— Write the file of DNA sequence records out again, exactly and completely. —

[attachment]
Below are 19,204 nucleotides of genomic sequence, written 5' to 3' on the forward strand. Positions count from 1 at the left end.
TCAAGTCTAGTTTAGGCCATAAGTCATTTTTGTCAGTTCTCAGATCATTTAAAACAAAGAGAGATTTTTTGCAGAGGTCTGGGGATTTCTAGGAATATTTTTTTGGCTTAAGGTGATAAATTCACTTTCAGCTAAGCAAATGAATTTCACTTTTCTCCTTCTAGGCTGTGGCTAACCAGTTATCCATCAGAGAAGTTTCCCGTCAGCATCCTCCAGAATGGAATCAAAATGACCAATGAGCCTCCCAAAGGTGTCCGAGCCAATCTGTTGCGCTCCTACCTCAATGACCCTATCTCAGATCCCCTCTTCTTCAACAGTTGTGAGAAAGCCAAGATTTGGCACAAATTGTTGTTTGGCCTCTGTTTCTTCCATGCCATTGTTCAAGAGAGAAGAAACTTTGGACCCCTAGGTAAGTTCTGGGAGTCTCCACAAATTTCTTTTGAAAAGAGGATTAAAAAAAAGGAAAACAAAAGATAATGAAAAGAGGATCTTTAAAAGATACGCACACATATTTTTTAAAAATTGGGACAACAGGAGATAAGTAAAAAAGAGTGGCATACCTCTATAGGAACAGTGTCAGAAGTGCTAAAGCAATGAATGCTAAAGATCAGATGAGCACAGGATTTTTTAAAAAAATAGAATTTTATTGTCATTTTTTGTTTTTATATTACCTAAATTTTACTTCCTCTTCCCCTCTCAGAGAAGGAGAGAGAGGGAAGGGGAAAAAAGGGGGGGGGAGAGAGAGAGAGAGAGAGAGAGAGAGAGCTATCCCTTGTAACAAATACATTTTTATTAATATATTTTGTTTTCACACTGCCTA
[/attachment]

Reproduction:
Below are 19,204 nucleotides of genomic sequence, written 5' to 3' on the forward strand. Positions count from 1 at the left end.
TCAAGTCTAGTTTAGGCCATAAGTCATTTTTGTCAGTTCTCAGATCATTTAAAACAAAGAGAGATTTTTTGCAGAGGTCTGGGGATTTCTAGGAATATTTTTTTGGCTTAAGGTGATAAATTCACTTTCAGCTAAGCAAATGAATTTCACTTTTCTCCTTCTAGGCTGTGGCTAACCAGTTATCCATCAGAGAAGTTTCCCGTCAGCATCCTCCAGAATGGAATCAAAATGACCAATGAGCCTCCCAAAGGTGTCCGAGCCAATCTGTTGCGCTCCTACCTCAATGACCCTATCTCAGATCCCCTCTTCTTCAACAGTTGTGAGAAAGCCAAGATTTGGCACAAATTGTTGTTTGGCCTCTGTTTCTTCCATGCCATTGTTCAAGAGAGAAGAAACTTTGGACCCCTAGGTAAGTTCTGGGAGTCTCCACAAATTTCTTTTGAAAAGAGGATTAAAAAAAAGGAAAACAAAAGATAATGAAAAGAGGATCTTTAAAAGATACGCACACATATTTTTTAAAAATTGGGACAACAGGAGATAAGTAAAAAAGAGTGGCATACCTCTATAGGAACAGTGTCAGAAGTGCTAAAGCAATGAATGCTAAAGATCAGATGAGCACAGGATTTTTTAAAAAAATAGAATTTTATTGTCATTTTTTGTTTTTATATTACCTAAATTTTACTTCCTCTTCCCCTCTCAGAGAAGGAGAGAGAGGGAAGGGGAAAAAAGGGGGGGGGAGAGAGAGAGAGAGAGAGAGAGAGAGAGCTATCCCTTGTAACAAATACATTTTTATTAATATATTTTGTTTTCACACTGCCTA